Q: What is the most diplomatic way of curbing employee gossip, especially when the owner is involved?
A: All new employees on their first day of employment before they start their training or job tasks they must review the practice’s employee handbook. All employees must read and sign an acknowledgement form that requires them to follow all the practice’s policies, procedures and behavior requirements. The employee handbook should also detail the disciplinary action the practice may follow should the employee not follow the policies. It is important to be consistent with your performance expectations and follow the guidelines in the handbook. It is a huge challenge to correct an issue when the owner is part of the problem and not the solution. I would recommend that you meet with the owner first and explain the situation and go over the corrective action plan you would like to implement and make sure you have the owners buy-in and support. If not, the entire exercise is futile and you will be undermined by the owner. If the owner does agree to be part of the solution, I would meet with all the staff and go over the practice’s policies and expectations related to professional behavior and what the consequences maybe if the policies are not consistently maintained. If the gossip continues beyond this point, I would deal with the individual employee based on your established policies, which may include disciplinary action up to and including termination.

Q: You said we don’t want patients to be kept waiting and then you said consider double booking. What happens when everyone shows up and you fall behind?
A: I recommend double booking as an option when you have done an analysis on your no shows and identified patterns that indicate predictable gaps in your schedule. For example, if you know that 30% or more of your Medicaid patients don’t show up then you might consider double booking some of those slots. If you find that you double book and everyone shows and you are running behind, apologize to the patient and let them know you are running behind and they will be seen in XX minutes.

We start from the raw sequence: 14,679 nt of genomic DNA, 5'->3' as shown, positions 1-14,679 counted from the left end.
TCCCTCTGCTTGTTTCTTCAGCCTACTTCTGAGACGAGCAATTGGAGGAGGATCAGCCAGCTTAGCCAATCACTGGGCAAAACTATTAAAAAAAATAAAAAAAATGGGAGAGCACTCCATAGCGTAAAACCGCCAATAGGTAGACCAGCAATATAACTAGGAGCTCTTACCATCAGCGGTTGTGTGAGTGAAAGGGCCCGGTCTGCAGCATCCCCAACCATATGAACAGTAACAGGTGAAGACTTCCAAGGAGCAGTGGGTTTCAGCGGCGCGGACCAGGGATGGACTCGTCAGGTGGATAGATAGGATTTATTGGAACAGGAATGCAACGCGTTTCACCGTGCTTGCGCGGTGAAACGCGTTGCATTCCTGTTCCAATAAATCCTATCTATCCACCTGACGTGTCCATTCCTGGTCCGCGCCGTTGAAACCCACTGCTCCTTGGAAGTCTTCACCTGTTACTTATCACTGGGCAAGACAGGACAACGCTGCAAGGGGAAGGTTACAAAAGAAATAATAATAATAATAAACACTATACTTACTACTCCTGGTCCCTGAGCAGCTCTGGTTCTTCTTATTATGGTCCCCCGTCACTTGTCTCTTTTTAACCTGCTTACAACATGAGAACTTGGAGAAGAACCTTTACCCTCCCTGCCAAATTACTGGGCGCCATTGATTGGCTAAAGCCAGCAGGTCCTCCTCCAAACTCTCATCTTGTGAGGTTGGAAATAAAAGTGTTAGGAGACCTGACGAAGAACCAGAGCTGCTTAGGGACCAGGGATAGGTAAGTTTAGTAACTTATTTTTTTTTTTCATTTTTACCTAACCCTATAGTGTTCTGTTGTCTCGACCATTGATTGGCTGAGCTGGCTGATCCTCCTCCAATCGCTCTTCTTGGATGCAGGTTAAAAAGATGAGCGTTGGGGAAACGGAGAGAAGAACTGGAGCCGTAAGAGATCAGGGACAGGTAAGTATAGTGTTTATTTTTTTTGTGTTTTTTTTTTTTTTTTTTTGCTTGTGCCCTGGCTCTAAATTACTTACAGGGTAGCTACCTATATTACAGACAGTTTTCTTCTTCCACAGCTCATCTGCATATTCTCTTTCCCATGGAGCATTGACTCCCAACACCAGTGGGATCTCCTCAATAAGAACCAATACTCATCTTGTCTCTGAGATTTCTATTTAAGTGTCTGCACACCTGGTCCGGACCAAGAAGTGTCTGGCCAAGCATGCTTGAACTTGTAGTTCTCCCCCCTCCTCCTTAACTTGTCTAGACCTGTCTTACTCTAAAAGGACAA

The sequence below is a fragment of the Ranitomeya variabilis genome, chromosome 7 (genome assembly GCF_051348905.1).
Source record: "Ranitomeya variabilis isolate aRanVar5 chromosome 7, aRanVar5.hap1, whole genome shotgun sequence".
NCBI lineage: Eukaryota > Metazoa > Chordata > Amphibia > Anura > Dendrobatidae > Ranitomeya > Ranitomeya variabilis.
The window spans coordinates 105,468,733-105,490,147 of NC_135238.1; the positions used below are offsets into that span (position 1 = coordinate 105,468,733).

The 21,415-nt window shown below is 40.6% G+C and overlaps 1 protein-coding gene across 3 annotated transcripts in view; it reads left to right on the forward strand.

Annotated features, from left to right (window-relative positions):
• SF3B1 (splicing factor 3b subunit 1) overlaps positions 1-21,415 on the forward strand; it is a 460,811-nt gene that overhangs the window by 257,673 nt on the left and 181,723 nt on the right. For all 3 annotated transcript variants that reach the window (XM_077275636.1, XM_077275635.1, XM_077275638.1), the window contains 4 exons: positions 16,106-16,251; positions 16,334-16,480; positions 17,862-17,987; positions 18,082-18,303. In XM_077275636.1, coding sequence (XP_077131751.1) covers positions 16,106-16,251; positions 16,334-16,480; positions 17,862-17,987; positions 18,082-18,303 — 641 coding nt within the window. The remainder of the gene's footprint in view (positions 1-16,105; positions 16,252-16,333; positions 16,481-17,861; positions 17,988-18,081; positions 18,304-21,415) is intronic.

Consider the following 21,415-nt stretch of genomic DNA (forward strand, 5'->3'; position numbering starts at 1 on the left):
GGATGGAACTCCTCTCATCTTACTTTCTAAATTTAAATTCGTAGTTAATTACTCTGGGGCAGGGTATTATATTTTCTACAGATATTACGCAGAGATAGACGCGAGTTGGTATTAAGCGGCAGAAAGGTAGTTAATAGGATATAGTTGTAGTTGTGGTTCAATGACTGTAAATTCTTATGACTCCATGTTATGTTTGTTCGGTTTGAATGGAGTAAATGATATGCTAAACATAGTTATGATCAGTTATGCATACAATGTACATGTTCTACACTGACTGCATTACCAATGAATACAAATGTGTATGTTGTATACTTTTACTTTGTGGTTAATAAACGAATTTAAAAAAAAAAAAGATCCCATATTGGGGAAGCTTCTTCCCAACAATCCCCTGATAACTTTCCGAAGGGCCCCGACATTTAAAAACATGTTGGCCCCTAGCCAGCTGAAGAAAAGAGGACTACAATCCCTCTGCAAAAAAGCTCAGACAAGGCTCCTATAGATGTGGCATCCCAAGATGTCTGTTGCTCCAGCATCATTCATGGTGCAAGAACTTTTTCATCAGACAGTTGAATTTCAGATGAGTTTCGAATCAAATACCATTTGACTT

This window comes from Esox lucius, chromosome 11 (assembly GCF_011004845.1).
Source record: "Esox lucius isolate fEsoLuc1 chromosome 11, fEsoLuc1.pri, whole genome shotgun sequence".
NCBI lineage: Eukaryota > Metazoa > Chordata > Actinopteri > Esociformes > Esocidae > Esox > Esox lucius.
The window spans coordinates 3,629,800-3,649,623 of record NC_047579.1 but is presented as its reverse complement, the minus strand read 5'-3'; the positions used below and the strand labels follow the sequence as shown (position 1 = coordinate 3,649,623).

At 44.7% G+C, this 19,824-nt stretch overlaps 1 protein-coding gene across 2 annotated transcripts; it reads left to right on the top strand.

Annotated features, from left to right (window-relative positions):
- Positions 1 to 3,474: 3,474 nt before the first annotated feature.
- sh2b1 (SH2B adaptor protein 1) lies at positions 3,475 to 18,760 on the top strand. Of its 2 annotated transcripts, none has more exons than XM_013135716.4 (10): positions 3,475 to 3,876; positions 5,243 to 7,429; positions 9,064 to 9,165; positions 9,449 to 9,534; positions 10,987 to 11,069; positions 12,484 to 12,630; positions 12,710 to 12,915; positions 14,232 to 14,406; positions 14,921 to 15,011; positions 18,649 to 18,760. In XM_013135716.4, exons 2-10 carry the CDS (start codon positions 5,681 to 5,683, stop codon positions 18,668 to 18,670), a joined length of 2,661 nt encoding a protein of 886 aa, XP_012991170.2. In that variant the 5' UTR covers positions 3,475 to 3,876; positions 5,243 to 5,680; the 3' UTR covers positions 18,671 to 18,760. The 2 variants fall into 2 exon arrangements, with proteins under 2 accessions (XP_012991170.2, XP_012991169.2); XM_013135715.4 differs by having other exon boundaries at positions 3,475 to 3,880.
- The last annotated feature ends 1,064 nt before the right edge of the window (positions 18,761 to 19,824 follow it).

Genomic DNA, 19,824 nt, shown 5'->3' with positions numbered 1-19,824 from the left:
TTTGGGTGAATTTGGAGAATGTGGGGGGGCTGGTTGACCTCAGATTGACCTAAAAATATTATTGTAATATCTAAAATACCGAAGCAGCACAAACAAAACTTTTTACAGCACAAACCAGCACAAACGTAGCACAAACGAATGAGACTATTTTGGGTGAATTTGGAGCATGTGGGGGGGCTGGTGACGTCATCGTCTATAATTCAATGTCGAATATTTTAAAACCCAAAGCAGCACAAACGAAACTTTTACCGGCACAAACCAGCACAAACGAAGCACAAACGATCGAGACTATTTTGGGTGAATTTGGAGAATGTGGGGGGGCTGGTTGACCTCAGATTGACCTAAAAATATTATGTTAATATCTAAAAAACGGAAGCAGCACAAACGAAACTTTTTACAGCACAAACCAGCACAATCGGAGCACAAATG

If the owner is not willing to change then you have a problem because without the support of the owner it is very difficult if not impossible to implement change.
If your practice identifies a cancellation or no show pattern, for example on average one is every six patients do not show up. I would recommend that the practice double book every sixth patient to maintain cash flow.

If you missed this great webinar, you can view the recorded event or check out the slides.

About the Speaker:

Rochelle Glassman discusses the cost of bad customer service for Kareo

Rochelle Glassman, a passionate advocate for physicians and medical practices who has devoted her career to helping doctors get paid. Rochelle is the President & CEO of United Physician Services, and is a nationally recognized healthcare consultant known for her candor, tenacity, and vision.

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What Does the Future Hold for EHR?

Lea Chatham September 25th, 2013

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Technology changes and improves so quickly these days that it is hard to keep up. This is especially true in healthcare. Twenty years ago who would have thought you could use an iPad to document patient visits or take vital signs and download them directly into your EHR. Today, we are hearing about tools like Google Glass that may allow a physician to wear a headset that shows your patient chart or enables the doctor to conference in another provider while talking to you in the exam room.

In several recent studies, physicians have said that they want access to a full EHR on an easy to use mobile device. These solutions are now available, and it is one of the factors driving what Black Book Rankings is calling the year of EHR switch.

In a series of short videos, Dr. Tom Giannulli, Chief Medical Information Officer at Kareo, has been talking about that state of EHR and ways you can use your EHR to engage patients and improve their health. In his third video he talks about what he sees happening in the future with EHR and mobile technology.

Tom Giannulli talks about the future of EHR for Kareo

To watch the full video, check out Heads-Up Medicine: The Future of EHR and Mobile Technology in Healthcare.